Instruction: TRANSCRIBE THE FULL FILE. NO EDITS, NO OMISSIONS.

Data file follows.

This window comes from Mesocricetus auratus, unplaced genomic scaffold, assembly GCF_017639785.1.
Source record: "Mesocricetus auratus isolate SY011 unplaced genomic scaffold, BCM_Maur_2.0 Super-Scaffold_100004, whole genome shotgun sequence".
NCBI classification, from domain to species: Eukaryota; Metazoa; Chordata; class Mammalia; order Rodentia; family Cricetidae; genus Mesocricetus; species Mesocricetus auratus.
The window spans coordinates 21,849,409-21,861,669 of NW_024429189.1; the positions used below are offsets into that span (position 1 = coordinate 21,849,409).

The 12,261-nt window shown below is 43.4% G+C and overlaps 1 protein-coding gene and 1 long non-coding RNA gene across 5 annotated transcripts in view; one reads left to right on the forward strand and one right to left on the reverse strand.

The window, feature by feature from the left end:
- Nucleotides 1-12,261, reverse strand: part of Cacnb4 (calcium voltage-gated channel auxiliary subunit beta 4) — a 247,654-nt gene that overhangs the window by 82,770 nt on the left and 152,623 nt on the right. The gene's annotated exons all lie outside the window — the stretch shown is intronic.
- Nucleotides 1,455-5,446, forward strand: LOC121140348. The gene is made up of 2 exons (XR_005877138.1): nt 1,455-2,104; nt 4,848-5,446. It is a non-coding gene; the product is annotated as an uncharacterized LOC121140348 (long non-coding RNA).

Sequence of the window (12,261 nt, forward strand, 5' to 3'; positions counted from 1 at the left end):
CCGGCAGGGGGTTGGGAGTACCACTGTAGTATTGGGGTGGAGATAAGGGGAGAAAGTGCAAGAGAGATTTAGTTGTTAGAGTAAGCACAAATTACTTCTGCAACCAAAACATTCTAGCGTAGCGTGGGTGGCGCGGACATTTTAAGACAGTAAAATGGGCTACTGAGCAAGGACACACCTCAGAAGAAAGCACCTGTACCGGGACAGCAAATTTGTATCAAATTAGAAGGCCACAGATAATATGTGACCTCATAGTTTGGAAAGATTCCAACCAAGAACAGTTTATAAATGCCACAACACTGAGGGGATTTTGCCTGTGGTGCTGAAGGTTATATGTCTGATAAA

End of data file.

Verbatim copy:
This window comes from Mesocricetus auratus, unplaced genomic scaffold, assembly GCF_017639785.1.
Source record: "Mesocricetus auratus isolate SY011 unplaced genomic scaffold, BCM_Maur_2.0 Super-Scaffold_100004, whole genome shotgun sequence".
NCBI classification, from domain to species: Eukaryota; Metazoa; Chordata; class Mammalia; order Rodentia; family Cricetidae; genus Mesocricetus; species Mesocricetus auratus.
The window spans coordinates 21,849,409-21,861,669 of NW_024429189.1; the positions used below are offsets into that span (position 1 = coordinate 21,849,409).

The 12,261-nt window shown below is 43.4% G+C and overlaps 1 protein-coding gene and 1 long non-coding RNA gene across 5 annotated transcripts in view; one reads left to right on the forward strand and one right to left on the reverse strand.

The window, feature by feature from the left end:
- Nucleotides 1-12,261, reverse strand: part of Cacnb4 (calcium voltage-gated channel auxiliary subunit beta 4) — a 247,654-nt gene that overhangs the window by 82,770 nt on the left and 152,623 nt on the right. The gene's annotated exons all lie outside the window — the stretch shown is intronic.
- Nucleotides 1,455-5,446, forward strand: LOC121140348. The gene is made up of 2 exons (XR_005877138.1): nt 1,455-2,104; nt 4,848-5,446. It is a non-coding gene; the product is annotated as an uncharacterized LOC121140348 (long non-coding RNA).

Sequence of the window (12,261 nt, forward strand, 5' to 3'; positions counted from 1 at the left end):
CCGGCAGGGGGTTGGGAGTACCACTGTAGTATTGGGGTGGAGATAAGGGGAGAAAGTGCAAGAGAGATTTAGTTGTTAGAGTAAGCACAAATTACTTCTGCAACCAAAACATTCTAGCGTAGCGTGGGTGGCGCGGACATTTTAAGACAGTAAAATGGGCTACTGAGCAAGGACACACCTCAGAAGAAAGCACCTGTACCGGGACAGCAAATTTGTATCAAATTAGAAGGCCACAGATAATATGTGACCTCATAGTTTGGAAAGATTCCAACCAAGAACAGTTTATAAATGCCACAACACTGAGGGGATTTTGCCTGTGGTGCTGAAGGTTATATGTCTGATAAA